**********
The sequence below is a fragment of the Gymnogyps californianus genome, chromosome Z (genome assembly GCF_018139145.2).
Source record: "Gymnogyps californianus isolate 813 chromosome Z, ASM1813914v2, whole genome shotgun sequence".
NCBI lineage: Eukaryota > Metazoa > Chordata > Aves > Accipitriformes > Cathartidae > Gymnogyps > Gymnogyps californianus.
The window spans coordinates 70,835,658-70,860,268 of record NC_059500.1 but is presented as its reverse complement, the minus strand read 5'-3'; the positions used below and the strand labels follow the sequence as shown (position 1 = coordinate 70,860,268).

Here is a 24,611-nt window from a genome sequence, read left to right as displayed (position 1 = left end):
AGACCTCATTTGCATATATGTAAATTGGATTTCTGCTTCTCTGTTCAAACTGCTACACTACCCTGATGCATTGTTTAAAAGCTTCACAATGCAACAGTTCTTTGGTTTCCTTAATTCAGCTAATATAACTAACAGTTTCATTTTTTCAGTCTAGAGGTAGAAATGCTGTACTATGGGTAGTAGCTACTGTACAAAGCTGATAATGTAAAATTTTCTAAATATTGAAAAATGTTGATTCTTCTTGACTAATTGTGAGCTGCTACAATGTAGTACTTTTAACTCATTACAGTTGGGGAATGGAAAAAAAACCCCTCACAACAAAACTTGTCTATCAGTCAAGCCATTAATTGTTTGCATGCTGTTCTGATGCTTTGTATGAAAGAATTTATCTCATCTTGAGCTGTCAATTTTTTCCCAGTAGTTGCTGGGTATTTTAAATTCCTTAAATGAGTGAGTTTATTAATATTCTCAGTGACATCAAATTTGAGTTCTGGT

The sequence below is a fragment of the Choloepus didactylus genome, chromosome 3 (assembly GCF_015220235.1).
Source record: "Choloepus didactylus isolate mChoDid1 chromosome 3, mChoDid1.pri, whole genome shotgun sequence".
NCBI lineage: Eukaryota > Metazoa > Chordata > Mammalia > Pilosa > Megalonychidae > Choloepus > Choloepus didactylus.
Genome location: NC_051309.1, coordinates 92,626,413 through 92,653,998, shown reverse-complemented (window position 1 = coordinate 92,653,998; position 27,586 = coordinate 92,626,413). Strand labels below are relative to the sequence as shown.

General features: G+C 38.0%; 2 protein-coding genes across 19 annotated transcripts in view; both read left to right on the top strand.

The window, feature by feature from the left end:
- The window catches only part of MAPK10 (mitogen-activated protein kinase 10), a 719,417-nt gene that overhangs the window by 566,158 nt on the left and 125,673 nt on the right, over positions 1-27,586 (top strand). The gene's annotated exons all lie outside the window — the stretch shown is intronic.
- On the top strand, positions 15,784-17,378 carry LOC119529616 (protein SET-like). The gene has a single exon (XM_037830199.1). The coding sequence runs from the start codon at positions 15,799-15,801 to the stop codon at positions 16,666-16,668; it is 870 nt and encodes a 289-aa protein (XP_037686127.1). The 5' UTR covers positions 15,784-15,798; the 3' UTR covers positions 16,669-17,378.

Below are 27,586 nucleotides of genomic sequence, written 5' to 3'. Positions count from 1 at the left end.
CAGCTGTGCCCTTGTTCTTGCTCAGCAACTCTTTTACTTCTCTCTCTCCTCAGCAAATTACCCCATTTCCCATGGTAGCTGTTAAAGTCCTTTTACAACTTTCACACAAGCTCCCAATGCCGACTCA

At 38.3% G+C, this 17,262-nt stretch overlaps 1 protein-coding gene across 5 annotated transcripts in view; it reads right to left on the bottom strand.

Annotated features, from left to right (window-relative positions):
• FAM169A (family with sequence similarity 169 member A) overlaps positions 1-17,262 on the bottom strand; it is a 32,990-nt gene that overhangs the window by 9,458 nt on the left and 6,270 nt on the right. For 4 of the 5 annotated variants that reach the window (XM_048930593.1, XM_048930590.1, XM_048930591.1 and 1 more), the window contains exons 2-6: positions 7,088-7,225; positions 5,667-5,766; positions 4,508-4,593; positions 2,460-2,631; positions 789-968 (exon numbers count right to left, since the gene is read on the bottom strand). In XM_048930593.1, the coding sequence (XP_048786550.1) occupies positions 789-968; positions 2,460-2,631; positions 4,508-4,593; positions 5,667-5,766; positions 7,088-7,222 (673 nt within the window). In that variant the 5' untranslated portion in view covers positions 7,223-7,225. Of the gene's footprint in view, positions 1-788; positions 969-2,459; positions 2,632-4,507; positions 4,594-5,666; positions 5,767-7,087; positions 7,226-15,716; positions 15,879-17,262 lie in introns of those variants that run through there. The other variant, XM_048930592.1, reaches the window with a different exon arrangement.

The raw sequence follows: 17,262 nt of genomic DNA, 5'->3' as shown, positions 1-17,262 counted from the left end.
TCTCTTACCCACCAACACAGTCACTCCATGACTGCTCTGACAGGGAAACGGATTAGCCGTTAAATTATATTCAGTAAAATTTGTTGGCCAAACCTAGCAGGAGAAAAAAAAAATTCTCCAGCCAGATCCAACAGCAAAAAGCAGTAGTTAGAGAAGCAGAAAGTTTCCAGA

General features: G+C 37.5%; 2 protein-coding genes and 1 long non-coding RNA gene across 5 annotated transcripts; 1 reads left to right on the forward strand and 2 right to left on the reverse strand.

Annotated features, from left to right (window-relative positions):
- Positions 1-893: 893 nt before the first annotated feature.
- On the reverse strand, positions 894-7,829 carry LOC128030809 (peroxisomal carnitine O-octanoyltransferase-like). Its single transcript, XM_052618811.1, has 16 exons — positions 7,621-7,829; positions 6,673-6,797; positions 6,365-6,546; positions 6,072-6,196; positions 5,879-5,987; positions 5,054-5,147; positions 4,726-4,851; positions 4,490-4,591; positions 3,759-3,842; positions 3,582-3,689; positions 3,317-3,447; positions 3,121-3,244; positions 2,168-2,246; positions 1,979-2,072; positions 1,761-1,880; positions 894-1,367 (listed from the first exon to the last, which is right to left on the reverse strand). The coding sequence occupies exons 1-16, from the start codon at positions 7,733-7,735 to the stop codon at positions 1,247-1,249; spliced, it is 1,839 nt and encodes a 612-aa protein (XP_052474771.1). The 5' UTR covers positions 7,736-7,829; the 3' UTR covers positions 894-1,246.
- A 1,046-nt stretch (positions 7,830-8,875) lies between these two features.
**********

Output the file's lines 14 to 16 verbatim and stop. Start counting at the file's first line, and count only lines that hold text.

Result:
- On the top strand, positions 15,784-17,378 carry LOC119529616 (protein SET-like). The gene has a single exon (XM_037830199.1). The coding sequence runs from the start codon at positions 15,799-15,801 to the stop codon at positions 16,666-16,668; it is 870 nt and encodes a 289-aa protein (XP_037686127.1). The 5' UTR covers positions 15,784-15,798; the 3' UTR covers positions 16,669-17,378.

Below are 27,586 nucleotides of genomic sequence, written 5' to 3'. Positions count from 1 at the left end.
CAGCTGTGCCCTTGTTCTTGCTCAGCAACTCTTTTACTTCTCTCTCTCCTCAGCAAATTACCCCATTTCCCATGGTAGCTGTTAAAGTCCTTTTACAACTTTCACACAAGCTCCCAATGCCGACTCA